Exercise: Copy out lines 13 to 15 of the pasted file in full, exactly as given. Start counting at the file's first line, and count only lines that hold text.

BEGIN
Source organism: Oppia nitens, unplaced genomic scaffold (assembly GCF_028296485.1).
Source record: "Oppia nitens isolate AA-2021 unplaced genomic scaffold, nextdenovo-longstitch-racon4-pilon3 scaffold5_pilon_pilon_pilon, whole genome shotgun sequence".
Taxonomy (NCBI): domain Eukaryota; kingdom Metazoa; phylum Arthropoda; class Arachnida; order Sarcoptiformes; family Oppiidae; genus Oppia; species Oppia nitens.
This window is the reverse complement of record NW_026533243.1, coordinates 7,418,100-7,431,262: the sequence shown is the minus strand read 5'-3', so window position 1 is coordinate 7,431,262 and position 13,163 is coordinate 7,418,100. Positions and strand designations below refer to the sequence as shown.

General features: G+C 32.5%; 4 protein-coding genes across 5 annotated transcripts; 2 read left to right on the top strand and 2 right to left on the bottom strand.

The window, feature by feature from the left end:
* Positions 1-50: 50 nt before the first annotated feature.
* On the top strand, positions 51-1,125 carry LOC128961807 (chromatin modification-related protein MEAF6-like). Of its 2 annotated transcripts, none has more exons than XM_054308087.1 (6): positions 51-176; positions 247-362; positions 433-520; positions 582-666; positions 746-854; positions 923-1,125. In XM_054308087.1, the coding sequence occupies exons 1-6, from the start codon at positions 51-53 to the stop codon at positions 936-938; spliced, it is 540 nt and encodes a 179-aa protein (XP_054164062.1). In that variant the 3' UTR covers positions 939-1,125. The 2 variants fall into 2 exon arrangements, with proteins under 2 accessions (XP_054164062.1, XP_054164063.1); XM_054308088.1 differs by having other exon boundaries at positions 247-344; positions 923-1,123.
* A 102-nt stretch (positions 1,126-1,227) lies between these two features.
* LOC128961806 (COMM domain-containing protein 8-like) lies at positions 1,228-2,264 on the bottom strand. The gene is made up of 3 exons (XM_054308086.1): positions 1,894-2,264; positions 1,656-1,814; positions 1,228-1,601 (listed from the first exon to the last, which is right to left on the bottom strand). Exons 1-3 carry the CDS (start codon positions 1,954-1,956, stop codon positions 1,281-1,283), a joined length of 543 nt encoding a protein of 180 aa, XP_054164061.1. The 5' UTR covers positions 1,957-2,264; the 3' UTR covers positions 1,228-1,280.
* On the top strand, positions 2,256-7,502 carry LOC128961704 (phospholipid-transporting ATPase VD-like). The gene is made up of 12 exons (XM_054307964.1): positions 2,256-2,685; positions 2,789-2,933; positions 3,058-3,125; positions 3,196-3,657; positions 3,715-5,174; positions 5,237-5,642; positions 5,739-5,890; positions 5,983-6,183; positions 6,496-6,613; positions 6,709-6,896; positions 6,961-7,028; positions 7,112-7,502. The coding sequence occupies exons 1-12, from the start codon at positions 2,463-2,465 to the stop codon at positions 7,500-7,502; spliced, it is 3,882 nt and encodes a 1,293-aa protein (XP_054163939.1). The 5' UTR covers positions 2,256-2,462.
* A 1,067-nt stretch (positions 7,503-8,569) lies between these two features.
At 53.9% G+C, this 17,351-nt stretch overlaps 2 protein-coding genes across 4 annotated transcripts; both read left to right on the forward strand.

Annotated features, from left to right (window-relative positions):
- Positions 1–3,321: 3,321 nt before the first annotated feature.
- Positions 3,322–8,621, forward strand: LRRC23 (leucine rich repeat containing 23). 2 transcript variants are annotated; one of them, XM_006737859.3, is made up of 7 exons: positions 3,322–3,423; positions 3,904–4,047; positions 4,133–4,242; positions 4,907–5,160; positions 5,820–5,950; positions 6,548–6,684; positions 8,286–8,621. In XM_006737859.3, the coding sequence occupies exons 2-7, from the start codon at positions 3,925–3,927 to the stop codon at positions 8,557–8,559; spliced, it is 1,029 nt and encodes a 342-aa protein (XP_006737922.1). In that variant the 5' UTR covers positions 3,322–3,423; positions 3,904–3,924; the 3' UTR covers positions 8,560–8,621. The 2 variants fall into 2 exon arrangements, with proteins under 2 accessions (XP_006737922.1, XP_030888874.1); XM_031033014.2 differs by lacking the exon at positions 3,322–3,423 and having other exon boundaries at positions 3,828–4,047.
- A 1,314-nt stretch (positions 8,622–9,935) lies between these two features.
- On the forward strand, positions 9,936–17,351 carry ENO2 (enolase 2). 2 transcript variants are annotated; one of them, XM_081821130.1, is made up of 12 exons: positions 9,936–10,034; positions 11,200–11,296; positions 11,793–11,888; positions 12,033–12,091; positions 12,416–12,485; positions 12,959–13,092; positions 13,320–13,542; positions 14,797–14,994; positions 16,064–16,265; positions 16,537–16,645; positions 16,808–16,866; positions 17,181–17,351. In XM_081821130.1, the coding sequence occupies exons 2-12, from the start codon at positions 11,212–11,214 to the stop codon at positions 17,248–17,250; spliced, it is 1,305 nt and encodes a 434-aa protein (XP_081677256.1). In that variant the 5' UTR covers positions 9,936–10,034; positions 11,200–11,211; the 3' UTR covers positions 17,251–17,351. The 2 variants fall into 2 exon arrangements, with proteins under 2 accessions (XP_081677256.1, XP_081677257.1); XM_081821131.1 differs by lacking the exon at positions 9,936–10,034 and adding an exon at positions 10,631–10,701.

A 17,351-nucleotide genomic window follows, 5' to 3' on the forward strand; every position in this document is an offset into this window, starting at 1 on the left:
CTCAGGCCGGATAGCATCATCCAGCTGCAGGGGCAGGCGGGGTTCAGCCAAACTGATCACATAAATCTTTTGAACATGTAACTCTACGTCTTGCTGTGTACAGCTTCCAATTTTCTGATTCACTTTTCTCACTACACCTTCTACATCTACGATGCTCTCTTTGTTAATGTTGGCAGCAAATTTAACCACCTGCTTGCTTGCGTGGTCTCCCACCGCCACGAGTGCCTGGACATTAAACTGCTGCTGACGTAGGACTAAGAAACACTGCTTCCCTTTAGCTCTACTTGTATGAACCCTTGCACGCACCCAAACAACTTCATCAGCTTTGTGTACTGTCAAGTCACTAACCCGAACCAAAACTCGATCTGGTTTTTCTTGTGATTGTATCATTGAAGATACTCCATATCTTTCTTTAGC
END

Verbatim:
At 53.9% G+C, this 17,351-nt stretch overlaps 2 protein-coding genes across 4 annotated transcripts; both read left to right on the forward strand.

Annotated features, from left to right (window-relative positions):
- Positions 1–3,321: 3,321 nt before the first annotated feature.